May 16, 2015

On Perception

Nothing is ever easy.
I needed 4 glass shelves for my daughter’s bookcase, 24 by 26 cm. Since I do not know a glass man, the issue is discussed over dinner with hubbie. He might know a glass man that can help me out.

A perfectly good window. Too big a piece though.

“Yeah, that guy by the light house, he frames pictures. But don’t buy any glass. I still have lots of glass in the ware house. You know what? I’ll take care of it. Let me handle it,” says hubbs.
That  ‘let me handle it’  implies 3 options:
Option 1: I will wait until he actually handles it, which will require patience, as this could take up to 6 months. If handled at all.
Option 2: I will remind him a number of times, until he has handled it in a more timely manner, meanwhile making me feel like I asked for a heart transplantation.
Option 3: I will do it myself.
And so I wait patiently for a week, remind him once, and then, this morning, decide to go for option 3.
Easier to handle, but this time too small
And so I go to the guy by the lighthouse who frames pictures.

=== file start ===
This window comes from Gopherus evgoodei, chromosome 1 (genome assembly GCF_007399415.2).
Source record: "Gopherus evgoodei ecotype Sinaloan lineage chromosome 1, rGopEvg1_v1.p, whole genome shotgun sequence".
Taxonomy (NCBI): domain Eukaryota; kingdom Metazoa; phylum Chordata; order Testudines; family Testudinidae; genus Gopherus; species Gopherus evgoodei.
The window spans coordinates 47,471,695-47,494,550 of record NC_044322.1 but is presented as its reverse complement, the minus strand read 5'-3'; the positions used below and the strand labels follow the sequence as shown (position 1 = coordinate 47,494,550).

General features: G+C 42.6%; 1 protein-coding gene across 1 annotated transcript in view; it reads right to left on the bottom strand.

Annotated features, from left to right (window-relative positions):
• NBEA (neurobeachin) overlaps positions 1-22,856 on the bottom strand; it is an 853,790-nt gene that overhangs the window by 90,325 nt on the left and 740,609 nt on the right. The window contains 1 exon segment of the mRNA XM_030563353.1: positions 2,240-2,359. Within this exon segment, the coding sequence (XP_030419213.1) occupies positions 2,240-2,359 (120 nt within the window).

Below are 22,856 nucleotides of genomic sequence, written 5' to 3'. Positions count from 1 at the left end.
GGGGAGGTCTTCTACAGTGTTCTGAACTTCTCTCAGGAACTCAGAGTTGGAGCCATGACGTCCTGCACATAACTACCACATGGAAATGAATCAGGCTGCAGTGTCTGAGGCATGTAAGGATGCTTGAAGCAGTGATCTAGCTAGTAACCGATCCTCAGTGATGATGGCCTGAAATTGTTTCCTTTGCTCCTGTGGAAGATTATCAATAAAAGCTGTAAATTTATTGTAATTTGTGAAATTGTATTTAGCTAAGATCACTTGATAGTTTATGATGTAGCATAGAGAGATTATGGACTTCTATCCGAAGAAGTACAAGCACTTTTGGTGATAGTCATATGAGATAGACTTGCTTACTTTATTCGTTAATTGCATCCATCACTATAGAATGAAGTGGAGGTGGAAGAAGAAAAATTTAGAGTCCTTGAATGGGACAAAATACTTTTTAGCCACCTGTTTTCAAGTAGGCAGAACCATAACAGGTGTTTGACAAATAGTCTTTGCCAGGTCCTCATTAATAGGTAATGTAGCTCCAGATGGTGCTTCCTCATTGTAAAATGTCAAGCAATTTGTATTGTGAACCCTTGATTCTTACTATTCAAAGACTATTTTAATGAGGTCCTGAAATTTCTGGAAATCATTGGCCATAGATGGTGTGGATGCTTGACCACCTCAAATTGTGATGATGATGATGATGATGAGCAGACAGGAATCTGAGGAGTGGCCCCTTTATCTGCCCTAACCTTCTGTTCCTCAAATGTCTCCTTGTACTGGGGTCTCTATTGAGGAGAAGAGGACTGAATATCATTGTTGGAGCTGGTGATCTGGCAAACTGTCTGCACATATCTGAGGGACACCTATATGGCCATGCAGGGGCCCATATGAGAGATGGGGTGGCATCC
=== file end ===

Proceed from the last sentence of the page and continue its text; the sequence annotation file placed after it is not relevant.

While on my way, I walk past a huge glass window leaning against a wall. Pity, I think. It's too big, but here’s free glass. 
A bit further I see more glass, also discarded. These pieces are too small, but it gets me thinking.
Then I walk past a row of Sukleen dumpsters. And there, next to them, in the garbage, lie two long glass shelves. Perfect pieces, nice thick glass. I don’t have a measurement tape with me, but surely, this looks like 24 cm wide.  All I need is getting it to the glass cutter.
Perfect! Exactly what I need, and for free!
Now the Dutch are a frugal people. Why pay if you can get it for free?
In Holland, once a month there is a ‘grof vuil’ day, meaning 'big garbage'; a day when you can throw away larger items. As a student, we’d drive by the houses (in Holland garbage gets picked up from the house) the night before ‘grof vuil’ days and scrounge for furniture. Beautiful sofas, chairs, entire dining room sets, standing lamps, paintings, carpets and all sorts of very useful stuff for a student dorm would be standing there, ready to be taken away. Many a student room gets furnished this way.
We students used to call it 'tof vuil', a pun on 'grof vuil', meaning 'awesome garbage'. Heck, everybody does it. It is not considered a shameful thing, it is a logic course of action. Someone wants to gets rid of something, you want it, and bingo; everybody happy.